Ailing Nokia falls back on patents legacy
By Tarmo Virki, European Technology Correspondent
HELSINKI (Reuters) - Desperate for cash to tide it over until sales ramp up of new products, Nokia Oyj NOKIV.HE is stepping up its quest for royalties from rivals using its designs as the basis of their technology.
Nokia already earns 500 million euros ($647 million) a year from its patent royalties in key areas of mobile telephony and some analysts say a more determined application of its patent rights could boost its income by hundreds more millions of euros a year. Alternatively, a sale could generate billions of euros.
Either way, at a time when its future is being threatened by falling sales and a loss of market share, Nokia's patents have emerged as the struggling company's most valuable and stable assets. Their full exploitation could be crucial for its longer-term survival.
"They should be doing this. The only questions is: why did they wait so long?" said Alexander Poltorak, chief executive of patent consultancy General Patent Corp.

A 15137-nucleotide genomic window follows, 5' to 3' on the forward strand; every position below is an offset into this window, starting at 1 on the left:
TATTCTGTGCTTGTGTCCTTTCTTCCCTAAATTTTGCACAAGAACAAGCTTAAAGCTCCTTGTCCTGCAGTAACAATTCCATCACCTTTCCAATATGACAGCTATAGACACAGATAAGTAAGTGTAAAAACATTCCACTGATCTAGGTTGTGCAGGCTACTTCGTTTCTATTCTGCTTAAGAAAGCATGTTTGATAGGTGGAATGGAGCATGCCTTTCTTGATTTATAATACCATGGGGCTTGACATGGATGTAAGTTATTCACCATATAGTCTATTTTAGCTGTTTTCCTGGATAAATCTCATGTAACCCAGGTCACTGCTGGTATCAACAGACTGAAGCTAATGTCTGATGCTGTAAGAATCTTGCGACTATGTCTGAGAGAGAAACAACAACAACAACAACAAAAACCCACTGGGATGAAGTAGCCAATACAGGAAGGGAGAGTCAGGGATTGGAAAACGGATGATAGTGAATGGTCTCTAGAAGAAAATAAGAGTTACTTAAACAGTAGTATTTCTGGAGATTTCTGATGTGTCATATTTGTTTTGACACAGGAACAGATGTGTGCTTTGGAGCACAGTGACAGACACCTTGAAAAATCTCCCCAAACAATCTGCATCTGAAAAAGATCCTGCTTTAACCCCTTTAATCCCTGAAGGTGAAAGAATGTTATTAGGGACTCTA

Nokia has already served warning to newcomers in the mobile industry with whom it doesn't yet have licensing agreements, saying it aimed to boost its royalty revenue. Last week it took action against two makers of devices based on Google Inc's (GOOG.O: Quote) Android software.
Nokia sued HTC (2498.TW: Quote) and ViewSonic for infringing its mobile technology and software patents, and others using Android are likely to be among the next targeted. Analysts say it's likely soon to go after top Chinese and Indian vendors, as well as Kindle-maker Amazon.Com Inc (AMZN.O: Quote).
"I would expect its next targets to include ZTE (000063.SZ: Quote), Huawei HWT.UL and Micromax," said analyst Tero Kuittinen at Finnish mobile firm Alekstra.
Nokia declined comment on other possible targets but spokesman Mark Durrant said in an email: "It's clear from last week's press release about actions against HTC, RIM and Viewsonic that we are taking new steps, moving beyond essential patents to other patents for which we have no obligation to license at all." Continued...